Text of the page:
Sarawakian Tattoos

Scarification means making deliberate cuts to the skin, and is an ancient art still practiced in many cultures today. The decorative scars are used to confer beauty, status, protection, and identity to the bearers. Tattooing is one way of scarification. Tattooing is probably the most popular form of body adornment today. Although the art of tattooing has been around for quite a while, the word ‘tattoo’ is relatively new. The word tattoo originated from the Tahitian word “tatu” which means to “mark something” (Oxford dictionary). Captain James Cook introduced the word ‘tattoo’ shortly after the word ‘taboo’ to the English speakers. The earliest use of the word was found in Captain Cook’s diary in 1769. The first electric machine was invented by Samuel O’ Reilley which was improved upon an earlier tattoo machine that was created by Thomas Edison.

There are three types of tattoos. One example would be the decorative tattoo which is the most common and are usually placed on the skin for decorative purposes. Some are homemade with needle and India ink; others are professionally applied with a tattoo gun using one or more colors of tattoo ink. Professional tattoos are deeper, contain more ink, and are more difficult to remove. The second type of tattoo would be the Cosmetic tattoo which is known as micro- pigmentation or permanent cosmetics. This type of tattoo is used as permanent eyeliner, lip liner, lipstick, and other permanent cosmetic purposes. This type of tattoo is also used to cover skin pigment disorders, scars and other blemishes. The third type of tattoo would be Traumatic tattoos which are foreign substances, such as dirt, that are embedded in the skin through an accidental injury.

Sarawakian tattoos are categorized under decorative tattoos, under tribal tattoos. It is strongly believed that tattooing among the Dayak tribe, one of the largest tribe in Sarawak originated from China. Among the tribes in Borneo, tattooing is often associated with head hunting which is a visible sign of success for men and the coming age of women, as in some cases, it the tattoos symbolizes their status. Tattoos are part of the "rites of passage" and next to blackened teeth and long ear-lobes, intricate tattoos on fingers, hands, lower arms, thighs, calves, and feet served as important elements of beauty for women. The darker the color of the tattoo, the better it is seen as.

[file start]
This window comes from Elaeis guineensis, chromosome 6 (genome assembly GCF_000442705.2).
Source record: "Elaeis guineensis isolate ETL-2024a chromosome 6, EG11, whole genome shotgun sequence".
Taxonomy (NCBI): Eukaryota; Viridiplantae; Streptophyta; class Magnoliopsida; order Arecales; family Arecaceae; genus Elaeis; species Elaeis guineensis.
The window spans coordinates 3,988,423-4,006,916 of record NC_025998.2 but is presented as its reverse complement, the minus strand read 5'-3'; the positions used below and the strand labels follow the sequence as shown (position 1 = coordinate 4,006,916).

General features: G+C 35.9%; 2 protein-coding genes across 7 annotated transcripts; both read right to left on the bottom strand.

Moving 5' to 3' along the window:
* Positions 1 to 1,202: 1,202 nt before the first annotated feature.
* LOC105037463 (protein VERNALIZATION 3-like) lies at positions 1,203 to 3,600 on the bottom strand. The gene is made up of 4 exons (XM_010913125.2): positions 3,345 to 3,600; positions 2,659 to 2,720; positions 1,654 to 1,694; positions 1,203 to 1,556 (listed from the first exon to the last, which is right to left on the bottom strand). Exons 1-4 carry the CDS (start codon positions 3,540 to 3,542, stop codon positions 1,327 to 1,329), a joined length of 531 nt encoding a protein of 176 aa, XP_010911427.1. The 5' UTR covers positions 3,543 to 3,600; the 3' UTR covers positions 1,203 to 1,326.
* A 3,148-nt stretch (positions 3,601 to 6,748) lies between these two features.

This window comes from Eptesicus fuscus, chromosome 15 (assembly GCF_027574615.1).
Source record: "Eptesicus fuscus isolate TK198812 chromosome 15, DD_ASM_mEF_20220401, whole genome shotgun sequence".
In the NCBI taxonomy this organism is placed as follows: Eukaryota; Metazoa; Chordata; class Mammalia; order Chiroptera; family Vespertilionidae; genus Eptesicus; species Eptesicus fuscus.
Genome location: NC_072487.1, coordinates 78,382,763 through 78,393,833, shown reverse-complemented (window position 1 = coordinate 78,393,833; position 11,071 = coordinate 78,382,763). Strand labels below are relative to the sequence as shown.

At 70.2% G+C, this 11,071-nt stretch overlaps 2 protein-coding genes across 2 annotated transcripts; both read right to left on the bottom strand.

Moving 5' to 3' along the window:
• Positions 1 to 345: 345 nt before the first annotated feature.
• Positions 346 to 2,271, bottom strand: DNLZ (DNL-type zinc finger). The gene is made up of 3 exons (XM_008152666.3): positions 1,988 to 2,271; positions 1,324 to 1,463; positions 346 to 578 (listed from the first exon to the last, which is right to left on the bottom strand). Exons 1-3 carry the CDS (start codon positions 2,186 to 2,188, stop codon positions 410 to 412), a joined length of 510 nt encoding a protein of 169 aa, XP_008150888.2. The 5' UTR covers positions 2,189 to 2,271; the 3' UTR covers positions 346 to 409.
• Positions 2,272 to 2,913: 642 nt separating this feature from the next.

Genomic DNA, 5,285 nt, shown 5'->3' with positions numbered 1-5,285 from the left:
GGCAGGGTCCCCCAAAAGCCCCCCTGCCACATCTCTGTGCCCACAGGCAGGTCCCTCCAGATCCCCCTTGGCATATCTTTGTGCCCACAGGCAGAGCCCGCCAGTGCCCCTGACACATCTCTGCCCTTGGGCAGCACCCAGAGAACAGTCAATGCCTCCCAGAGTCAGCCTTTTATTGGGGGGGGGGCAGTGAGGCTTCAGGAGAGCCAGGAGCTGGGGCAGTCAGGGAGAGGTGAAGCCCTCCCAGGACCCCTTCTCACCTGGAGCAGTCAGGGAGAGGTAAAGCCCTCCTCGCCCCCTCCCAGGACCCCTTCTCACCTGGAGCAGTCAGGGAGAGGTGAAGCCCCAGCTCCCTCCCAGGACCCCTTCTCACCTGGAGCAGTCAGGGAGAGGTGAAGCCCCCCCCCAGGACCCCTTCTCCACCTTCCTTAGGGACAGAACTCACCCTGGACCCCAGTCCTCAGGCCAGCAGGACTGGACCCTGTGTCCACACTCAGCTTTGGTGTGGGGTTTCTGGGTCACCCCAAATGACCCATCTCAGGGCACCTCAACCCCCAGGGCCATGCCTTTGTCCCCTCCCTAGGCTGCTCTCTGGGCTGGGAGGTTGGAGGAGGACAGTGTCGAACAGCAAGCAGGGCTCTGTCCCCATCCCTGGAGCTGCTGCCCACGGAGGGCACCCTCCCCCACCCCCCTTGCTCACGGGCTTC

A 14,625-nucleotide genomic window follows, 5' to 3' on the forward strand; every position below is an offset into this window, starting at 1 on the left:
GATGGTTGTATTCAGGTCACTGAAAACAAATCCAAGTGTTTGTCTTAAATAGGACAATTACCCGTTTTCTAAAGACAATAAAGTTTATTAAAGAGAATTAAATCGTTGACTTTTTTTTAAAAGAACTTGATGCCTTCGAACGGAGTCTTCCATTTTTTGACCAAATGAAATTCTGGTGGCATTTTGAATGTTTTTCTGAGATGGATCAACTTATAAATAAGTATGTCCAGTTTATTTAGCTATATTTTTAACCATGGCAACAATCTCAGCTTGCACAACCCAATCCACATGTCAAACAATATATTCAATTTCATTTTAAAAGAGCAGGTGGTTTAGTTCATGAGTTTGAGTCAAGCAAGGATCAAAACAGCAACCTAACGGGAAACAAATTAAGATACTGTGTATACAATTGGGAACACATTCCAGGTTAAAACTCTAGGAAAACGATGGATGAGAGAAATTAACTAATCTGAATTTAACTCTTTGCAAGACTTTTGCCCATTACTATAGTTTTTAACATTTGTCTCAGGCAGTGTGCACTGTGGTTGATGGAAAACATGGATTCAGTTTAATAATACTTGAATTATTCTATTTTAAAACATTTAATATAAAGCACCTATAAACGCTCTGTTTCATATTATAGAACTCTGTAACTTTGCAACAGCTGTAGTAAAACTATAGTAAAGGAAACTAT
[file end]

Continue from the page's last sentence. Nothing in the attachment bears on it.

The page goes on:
In Borneo, women have tattoos on their forearms in symbols to signify their skill. For example, if a woman wore a symbol indicating she was a skilled weaver, her status as prime marriageable material was increased. Tattoos around the wrist and fingers were believed to ward away illness. Another tribe in Borneo would be the Apo-Kayans. They are a subgroup of the Dayak people. Apo Kayan means the Kayan hill country bordering Sarawak- "A young woman\'s social position is also indicated, among other things, by the number of rings around the calves of her legs. It appears originally the significance of the tattooing was as a protective device." (Tillema [ca. 1924-1927] 1989) This in fact facilitated them to travel to the land of the ancestors. Tattooing of women affects men in very objectionable ways as the outcome of the magic it works. Consequently, it is only permitted at intervals of six years or more, and when the process is completed, a celebration is held. The festivity counteracts the bad influences which threaten the men. But women sometimes go ahead with it anyway, without the chief\'s consent, and they then go to the Ma Kulit, a tribe known for its skillful tattooing of women.

In the old days, almost all Dayak men tattooed their bodies. But in some Dayak sub-tribes, such as the Dayak Kayaan, it is mostly the women, who were tattooed. Not many men were tattooed due to the requirements and restrictions. Kayaan men are tattooed only if they have been mengayo (head-hunting). If a Kayaan man has a tattoo on the upper part of his thumb, it means that he once went head-hunting. A headhunter is respected by members of his tribe. For Kayaan women, the tat­too symbolises beauty and pride. A Kayaan woman who does not have a tattoo considers herself lower in rank to those who have them.